Calls for President Trump to leave office are growing louder.
It's been less than a week since the deadly siege at the US Capitol. Now, House Democrats – who accuse Trump of inciting the mob attack – appear to be pulling out all the stops to try to boot the president before his term ends in eight days. This week, there are two efforts in play to remove Trump from the Oval Office.
First up: getting VP Mike Pence to invoke the 25th Amendment. That's the one that allows the VP and Cabinet to remove a president if he's deemed unfit for office. If invoked, the VP would take over. Yesterday, the House tried to unanimously pass a resolution calling on the VP to make it happen. But House Republicans blocked it, arguing an issue "of this magnitude" had to be debated. Today, Dems are taking it to a vote. The measure's expected to pass. And once it does, Pence gets 24 hours to invoke the amendment (something he's unlikely to do) or else.
The House will move forward with the impeachment process against Trump. For the second time in just over a year. While the first one relied on articles of obstruction of Congress and abuse of power, this one has a sole focus: incitement of insurrection. The charge accuses Trump of willfully making statements at a rally that encouraged "imminent lawless action at the Capitol." Including: injuring law enforcement, putting congressional members and Pence at harm, interfering with the election certification process, and carrying out other violent and destructive acts. Lawmakers also pointed to Trump's repeated claims of election fraud and his pressure on state officials to overturn the election results.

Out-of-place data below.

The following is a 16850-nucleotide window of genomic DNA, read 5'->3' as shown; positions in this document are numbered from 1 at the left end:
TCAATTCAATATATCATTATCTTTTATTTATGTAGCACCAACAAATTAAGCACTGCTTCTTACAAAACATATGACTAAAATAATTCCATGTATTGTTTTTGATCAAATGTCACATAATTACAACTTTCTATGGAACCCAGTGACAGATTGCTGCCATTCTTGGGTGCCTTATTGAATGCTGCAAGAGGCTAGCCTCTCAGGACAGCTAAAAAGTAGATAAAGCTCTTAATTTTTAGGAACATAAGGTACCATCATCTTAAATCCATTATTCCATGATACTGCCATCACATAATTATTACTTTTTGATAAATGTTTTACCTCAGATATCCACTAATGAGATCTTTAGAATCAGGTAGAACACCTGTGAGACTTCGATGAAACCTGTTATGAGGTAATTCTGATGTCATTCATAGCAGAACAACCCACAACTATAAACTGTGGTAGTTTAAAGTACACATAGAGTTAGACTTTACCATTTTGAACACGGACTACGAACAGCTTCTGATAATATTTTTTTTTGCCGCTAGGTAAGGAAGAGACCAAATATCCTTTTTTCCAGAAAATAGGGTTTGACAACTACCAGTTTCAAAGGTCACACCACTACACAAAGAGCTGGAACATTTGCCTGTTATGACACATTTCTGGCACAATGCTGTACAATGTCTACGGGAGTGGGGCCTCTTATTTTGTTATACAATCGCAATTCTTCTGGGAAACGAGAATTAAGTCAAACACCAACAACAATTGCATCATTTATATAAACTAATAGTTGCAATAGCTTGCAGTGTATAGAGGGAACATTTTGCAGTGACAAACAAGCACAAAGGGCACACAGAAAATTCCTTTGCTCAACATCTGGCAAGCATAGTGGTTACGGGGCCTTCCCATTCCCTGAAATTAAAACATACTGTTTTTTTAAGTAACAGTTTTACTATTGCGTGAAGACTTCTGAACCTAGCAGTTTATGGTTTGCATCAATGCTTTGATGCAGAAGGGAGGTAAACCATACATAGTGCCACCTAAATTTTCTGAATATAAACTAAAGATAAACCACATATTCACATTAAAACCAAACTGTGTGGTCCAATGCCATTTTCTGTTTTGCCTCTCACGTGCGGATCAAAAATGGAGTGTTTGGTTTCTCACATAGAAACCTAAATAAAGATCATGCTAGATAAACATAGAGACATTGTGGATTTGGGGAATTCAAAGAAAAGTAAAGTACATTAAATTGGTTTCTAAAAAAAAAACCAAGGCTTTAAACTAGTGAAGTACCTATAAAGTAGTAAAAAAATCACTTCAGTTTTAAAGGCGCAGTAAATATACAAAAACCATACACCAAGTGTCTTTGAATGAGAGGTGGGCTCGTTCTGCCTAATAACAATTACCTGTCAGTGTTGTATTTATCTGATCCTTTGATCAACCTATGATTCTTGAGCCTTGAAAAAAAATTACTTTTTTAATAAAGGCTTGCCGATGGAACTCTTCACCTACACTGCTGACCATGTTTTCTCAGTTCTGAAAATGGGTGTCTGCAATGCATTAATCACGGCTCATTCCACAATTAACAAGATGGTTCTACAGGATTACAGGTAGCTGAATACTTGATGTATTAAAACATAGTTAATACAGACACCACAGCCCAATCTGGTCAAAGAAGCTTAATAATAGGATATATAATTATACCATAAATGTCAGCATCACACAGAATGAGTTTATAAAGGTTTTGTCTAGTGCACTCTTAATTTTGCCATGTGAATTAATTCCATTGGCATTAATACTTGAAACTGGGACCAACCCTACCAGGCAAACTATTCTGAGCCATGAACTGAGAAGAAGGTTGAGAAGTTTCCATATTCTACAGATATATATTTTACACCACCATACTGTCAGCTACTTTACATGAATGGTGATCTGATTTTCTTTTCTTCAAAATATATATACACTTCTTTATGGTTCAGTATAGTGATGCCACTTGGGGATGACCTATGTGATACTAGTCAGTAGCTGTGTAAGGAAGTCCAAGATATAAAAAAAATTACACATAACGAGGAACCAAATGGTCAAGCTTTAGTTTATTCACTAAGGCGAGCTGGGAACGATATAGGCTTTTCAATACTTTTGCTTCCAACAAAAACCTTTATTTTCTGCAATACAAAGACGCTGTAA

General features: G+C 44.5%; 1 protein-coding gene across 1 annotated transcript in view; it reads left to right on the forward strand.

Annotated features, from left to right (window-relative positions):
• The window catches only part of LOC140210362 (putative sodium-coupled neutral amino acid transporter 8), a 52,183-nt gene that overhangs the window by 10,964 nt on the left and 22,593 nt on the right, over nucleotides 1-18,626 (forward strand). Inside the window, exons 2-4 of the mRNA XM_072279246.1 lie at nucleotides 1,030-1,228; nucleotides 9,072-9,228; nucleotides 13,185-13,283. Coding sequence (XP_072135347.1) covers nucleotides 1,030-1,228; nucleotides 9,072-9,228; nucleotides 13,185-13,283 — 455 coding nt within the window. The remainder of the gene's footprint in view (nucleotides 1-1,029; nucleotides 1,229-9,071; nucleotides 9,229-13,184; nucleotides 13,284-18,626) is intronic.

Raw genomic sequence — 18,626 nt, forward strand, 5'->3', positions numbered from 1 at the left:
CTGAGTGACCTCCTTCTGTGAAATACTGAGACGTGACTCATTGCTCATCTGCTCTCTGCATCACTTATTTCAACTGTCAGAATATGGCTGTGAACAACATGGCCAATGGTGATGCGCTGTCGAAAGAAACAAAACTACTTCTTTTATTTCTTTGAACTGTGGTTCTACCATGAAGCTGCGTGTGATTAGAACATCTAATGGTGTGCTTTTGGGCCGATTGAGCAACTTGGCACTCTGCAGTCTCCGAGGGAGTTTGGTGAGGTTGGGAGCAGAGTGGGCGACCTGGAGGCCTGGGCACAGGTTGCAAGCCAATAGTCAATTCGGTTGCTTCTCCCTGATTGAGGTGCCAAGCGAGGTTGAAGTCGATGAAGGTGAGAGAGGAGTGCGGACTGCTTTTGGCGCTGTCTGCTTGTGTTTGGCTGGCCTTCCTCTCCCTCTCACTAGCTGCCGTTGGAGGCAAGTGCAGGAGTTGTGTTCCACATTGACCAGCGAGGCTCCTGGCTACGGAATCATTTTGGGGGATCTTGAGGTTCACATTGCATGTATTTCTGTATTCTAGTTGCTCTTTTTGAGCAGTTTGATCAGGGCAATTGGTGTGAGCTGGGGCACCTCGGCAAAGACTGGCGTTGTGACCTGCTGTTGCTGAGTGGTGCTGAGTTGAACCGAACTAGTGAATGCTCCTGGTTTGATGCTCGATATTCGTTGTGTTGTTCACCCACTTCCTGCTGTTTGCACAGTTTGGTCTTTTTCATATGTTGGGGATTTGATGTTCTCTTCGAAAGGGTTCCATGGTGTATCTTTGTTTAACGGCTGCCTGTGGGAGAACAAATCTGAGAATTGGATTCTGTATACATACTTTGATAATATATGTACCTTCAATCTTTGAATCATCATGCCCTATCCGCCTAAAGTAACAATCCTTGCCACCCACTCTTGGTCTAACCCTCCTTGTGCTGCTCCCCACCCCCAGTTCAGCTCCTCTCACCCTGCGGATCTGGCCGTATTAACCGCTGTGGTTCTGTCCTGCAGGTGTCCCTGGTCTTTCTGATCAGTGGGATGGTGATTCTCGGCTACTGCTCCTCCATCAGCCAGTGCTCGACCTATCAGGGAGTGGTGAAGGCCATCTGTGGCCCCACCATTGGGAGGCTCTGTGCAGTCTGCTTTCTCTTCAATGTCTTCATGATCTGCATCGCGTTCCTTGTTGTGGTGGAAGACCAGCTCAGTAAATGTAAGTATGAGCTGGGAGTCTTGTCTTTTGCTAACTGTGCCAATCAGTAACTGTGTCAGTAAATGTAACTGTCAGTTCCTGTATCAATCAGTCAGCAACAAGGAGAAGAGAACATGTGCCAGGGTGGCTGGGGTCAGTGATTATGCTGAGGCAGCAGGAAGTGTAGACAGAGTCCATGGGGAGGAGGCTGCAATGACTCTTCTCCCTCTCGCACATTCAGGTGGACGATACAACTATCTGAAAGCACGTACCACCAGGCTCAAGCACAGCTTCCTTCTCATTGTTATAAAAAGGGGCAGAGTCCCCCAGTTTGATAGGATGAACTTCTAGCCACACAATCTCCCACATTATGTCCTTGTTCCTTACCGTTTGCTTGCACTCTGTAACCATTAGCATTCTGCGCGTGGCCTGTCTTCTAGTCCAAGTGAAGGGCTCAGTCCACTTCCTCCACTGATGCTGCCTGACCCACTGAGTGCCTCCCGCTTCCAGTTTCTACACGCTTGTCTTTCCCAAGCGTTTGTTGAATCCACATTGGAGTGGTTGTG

The House has it scheduled for consideration first thing tomorrow morning. They reportedly have enough support to impeach the president, since a handful of Republicans are also considering it. And under the 14th Amendment, any person "engaged in insurrection" would be banned from holding elected office in the future. The president has yet to speak out on all of this, which may be because he has lost his favorite platform.
While some lawmakers are working around the clock to hold people responsible for last week's attack, officials are working just as hard to prevent it from happening again. Here's how they're taking action…
The FBI…In a memo from this week, the FBI warned law enforcement agencies nationwide of possible armed protests at all 50 state capitol buildings. They could start this weekend and go through Inauguration Day. The memo also states that an armed group may be planning to return to Washington, DC, for an uprising should Congress remove Trump from office. The info was reportedly shared with law enforcement agencies.
The National Guard...After the National Guard's delayed response to the Capitol Hill riots last week, officials don't appear to be taking any chances. The National Guard plans to have up to 15,000 of its personnel ready for President-elect Joe Biden's inauguration next week. US Army Secretary Ryan McCarthy had said DC was expecting about 6,200 Guard members last weekend. And they were to remain in the region for at least 30 days.
President Trump...Over the weekend, DC's mayor asked Trump to declare an emergency in the District. Yesterday, he did it. He's also ordered federal assistance to help reinforce the District's response efforts ahead of the inauguration.